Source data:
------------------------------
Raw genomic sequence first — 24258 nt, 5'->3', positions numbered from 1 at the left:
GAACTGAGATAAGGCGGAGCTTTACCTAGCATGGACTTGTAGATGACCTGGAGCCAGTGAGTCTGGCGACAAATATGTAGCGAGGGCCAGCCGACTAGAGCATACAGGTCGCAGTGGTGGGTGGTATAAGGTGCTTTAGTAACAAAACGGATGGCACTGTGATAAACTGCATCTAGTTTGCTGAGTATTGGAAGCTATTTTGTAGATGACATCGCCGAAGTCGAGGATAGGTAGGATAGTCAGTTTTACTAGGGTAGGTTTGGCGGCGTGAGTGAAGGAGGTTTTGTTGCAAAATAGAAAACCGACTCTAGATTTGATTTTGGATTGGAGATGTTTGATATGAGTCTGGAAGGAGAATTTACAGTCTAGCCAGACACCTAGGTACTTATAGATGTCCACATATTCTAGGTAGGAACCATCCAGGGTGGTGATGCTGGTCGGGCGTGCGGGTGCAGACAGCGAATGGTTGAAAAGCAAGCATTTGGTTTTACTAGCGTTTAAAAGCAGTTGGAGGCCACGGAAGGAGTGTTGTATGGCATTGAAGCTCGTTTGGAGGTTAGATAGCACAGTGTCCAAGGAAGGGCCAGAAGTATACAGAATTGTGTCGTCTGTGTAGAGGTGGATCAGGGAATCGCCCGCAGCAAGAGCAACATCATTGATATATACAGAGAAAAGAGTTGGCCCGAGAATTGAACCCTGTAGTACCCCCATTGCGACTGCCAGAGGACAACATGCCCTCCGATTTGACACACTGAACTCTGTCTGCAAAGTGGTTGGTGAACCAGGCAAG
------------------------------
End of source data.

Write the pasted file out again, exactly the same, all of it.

Raw genomic sequence first — 24258 nt, 5'->3', positions numbered from 1 at the left:
GAACTGAGATAAGGCGGAGCTTTACCTAGCATGGACTTGTAGATGACCTGGAGCCAGTGAGTCTGGCGACAAATATGTAGCGAGGGCCAGCCGACTAGAGCATACAGGTCGCAGTGGTGGGTGGTATAAGGTGCTTTAGTAACAAAACGGATGGCACTGTGATAAACTGCATCTAGTTTGCTGAGTATTGGAAGCTATTTTGTAGATGACATCGCCGAAGTCGAGGATAGGTAGGATAGTCAGTTTTACTAGGGTAGGTTTGGCGGCGTGAGTGAAGGAGGTTTTGTTGCAAAATAGAAAACCGACTCTAGATTTGATTTTGGATTGGAGATGTTTGATATGAGTCTGGAAGGAGAATTTACAGTCTAGCCAGACACCTAGGTACTTATAGATGTCCACATATTCTAGGTAGGAACCATCCAGGGTGGTGATGCTGGTCGGGCGTGCGGGTGCAGACAGCGAATGGTTGAAAAGCAAGCATTTGGTTTTACTAGCGTTTAAAAGCAGTTGGAGGCCACGGAAGGAGTGTTGTATGGCATTGAAGCTCGTTTGGAGGTTAGATAGCACAGTGTCCAAGGAAGGGCCAGAAGTATACAGAATTGTGTCGTCTGTGTAGAGGTGGATCAGGGAATCGCCCGCAGCAAGAGCAACATCATTGATATATACAGAGAAAAGAGTTGGCCCGAGAATTGAACCCTGTAGTACCCCCATTGCGACTGCCAGAGGACAACATGCCCTCCGATTTGACACACTGAACTCTGTCTGCAAAGTGGTTGGTGAACCAGGCAAG